Friday, April 13, 2012

The Beer on the Beach Experiment (Re-visited)

By Greg Eyres, Consulting Director at

In the 1980’s or 1990’s (I can’t remember which), the Chicago University –based Behavioural Economist Richard Thaler conducted what has become known as the “Beer on the Beach” price experiment.

He asked participants in the research how much they would be prepared to pay for an ice cold beer purchased from a run-down corner store at one end of a beach, and what they would be prepared to pay for an ice cold beer from the upmarket hotel at the other end of a beach.

As you would expect, participants were prepared to pay more when the beer was purchased from the latter, vis-a-viz the former. But as I discovered last week, this is not quite what happens in Fiji.

I was staying at a 3.5 star resort on one of Fiji’s many islands.  Very much marketed as a family resort, it offers just about everything a family could want.  It sits on a bay with spectacular views from the bar and restaurant. Most importantly, it offers a Kids Club where the ankle-biters can enjoy time away from their parents. 

At the other end of the bay is another resort that is much more marketed to couples and honey-mooners.  It is a 4 star resort that again offers spectacular views of a tropical paradise.

A glass of the house wine at the 3.5 star resort costs $11 (Fiji dollars).  What do you think a glass of the house wine costs at the 4 star resort?  Well, to my way of thinking, it would be reasonable to expect that it would something more than $11 - maybe $15.  Probably a better quality wine and a more exclusive and tranquil setting.

In fact, the 4 star resort charged us $5 for glass of the house wine.  Why?  Have they made a reasoned decision or are they pricing incorrectly?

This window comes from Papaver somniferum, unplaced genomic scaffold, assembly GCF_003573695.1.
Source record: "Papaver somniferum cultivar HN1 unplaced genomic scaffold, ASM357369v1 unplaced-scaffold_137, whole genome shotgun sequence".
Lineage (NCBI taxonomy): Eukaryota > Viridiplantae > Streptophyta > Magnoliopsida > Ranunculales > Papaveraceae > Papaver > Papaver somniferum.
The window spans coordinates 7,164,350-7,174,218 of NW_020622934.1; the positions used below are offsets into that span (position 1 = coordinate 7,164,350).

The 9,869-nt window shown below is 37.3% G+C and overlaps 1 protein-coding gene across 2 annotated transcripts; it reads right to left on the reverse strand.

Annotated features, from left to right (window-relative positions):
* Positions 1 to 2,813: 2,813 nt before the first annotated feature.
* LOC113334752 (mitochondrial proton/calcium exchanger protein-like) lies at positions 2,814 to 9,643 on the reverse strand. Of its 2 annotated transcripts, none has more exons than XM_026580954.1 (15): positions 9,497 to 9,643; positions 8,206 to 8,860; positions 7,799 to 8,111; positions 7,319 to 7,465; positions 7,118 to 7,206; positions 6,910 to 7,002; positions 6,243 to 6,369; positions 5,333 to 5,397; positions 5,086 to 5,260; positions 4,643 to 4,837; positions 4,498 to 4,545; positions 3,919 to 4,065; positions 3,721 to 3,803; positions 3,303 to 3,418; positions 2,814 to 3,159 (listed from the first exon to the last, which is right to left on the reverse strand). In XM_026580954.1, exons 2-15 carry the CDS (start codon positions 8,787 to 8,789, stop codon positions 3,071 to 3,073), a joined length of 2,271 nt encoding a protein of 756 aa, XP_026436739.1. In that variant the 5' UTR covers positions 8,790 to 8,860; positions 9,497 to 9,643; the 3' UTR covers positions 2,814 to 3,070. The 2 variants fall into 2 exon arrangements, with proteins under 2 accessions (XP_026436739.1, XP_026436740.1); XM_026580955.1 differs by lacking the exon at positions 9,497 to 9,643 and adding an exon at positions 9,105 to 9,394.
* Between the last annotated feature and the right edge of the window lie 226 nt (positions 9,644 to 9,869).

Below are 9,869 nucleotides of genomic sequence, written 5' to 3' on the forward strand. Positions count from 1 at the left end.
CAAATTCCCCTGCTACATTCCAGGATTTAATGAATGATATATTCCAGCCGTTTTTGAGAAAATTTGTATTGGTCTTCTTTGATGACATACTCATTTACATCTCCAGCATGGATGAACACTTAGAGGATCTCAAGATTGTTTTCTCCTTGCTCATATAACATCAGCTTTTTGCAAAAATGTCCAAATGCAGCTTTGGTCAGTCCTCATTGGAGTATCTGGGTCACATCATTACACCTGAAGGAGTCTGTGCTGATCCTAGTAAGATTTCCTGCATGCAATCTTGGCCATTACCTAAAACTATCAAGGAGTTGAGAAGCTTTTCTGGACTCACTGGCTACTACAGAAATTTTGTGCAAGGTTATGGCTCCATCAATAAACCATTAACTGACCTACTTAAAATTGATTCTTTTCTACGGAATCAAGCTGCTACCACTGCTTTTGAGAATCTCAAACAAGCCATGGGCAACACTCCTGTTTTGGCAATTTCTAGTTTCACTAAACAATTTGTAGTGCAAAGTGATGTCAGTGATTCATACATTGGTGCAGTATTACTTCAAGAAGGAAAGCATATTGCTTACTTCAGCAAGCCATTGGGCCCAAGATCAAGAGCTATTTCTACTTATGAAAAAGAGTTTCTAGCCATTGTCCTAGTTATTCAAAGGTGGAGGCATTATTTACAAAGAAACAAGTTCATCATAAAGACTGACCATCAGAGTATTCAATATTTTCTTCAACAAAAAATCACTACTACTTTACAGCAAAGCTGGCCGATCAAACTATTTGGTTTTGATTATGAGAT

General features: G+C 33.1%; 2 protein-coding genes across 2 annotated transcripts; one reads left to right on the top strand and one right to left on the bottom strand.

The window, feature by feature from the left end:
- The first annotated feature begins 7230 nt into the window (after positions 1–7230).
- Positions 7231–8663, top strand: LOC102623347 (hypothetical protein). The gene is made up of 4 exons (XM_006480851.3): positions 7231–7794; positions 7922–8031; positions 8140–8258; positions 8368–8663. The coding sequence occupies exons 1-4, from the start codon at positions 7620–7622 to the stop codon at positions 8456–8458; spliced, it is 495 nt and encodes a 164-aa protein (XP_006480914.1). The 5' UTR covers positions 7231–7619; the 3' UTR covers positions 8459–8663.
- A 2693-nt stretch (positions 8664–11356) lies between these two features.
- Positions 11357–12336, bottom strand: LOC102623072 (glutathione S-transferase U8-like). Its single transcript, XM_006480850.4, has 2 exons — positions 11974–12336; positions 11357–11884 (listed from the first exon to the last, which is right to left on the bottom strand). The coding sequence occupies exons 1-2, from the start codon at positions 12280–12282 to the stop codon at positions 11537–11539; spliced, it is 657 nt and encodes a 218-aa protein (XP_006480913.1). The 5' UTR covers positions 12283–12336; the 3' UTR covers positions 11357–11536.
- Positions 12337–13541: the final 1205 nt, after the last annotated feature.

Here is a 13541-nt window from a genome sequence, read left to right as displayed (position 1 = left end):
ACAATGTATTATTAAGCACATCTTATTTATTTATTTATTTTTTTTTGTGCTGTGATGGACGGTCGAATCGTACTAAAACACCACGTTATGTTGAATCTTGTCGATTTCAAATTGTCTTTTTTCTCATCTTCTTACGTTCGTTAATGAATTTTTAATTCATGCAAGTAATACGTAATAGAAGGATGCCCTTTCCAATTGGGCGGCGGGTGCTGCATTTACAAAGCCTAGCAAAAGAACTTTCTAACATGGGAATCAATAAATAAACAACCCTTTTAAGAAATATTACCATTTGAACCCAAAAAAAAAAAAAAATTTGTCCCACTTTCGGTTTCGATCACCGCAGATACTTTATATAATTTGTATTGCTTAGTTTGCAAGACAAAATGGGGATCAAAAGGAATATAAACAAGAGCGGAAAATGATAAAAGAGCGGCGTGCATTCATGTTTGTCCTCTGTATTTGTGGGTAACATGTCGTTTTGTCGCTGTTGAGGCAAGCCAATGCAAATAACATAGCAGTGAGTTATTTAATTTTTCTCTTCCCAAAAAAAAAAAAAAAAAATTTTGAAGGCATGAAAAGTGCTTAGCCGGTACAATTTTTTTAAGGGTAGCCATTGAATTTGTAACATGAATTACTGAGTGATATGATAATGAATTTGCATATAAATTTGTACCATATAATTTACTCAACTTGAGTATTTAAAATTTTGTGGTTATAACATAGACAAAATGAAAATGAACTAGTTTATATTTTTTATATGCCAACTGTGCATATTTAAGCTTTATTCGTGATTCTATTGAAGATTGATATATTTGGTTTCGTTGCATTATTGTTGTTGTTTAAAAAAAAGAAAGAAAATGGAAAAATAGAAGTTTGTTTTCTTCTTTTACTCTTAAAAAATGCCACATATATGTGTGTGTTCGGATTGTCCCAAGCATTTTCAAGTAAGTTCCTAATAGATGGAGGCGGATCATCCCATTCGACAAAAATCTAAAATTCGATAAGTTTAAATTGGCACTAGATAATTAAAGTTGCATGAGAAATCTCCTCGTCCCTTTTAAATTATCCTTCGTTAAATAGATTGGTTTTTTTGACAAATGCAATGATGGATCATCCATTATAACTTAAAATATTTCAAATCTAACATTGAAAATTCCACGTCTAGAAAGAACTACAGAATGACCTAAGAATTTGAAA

At the 3.5 star family resort, what is the value of the glass of wine?  Mum and Dad have saved up all year for the annual holiday, the 2 kids are in at Kids Club, the sun is shining and they are finally starting to relax.  Are they going to pay the $11 or walk for 10 minutes to the other resort, where they can’t charge their drinks to their room?  Easy answer – they ain’t walking!  What they are really paying for is relaxation and a chance to unwind.  Walking around to the other resort will cut into that time and as any parent knows, that time is golden.

So, what of the 4 star resort?  My wife reliably informs me that the wine there was not as good a quality, although reasonable enough.  It is a beautiful setting and the accomodation and common areas are certainly of a better standard.  Why are they serving lower quality wine at a low price?  It clearly looks like a case of offering the wrong product at the wrong price.  A low quality, low price wine is incongruous with the quality of a 4 star resort.  They should be offering a premium wine at a premium price. 

In contrast to the 3.5 star resort, this resort is selling quality and quality products.  Pricing should reflect quality.  They may even attract a few mums and dads from the other resort who are seeking a better wine.

Having said all that, I don’t drink wine so it makes no difference to me.  I had a great time relaxing and snorkeling … while the kids were at Kids Club.

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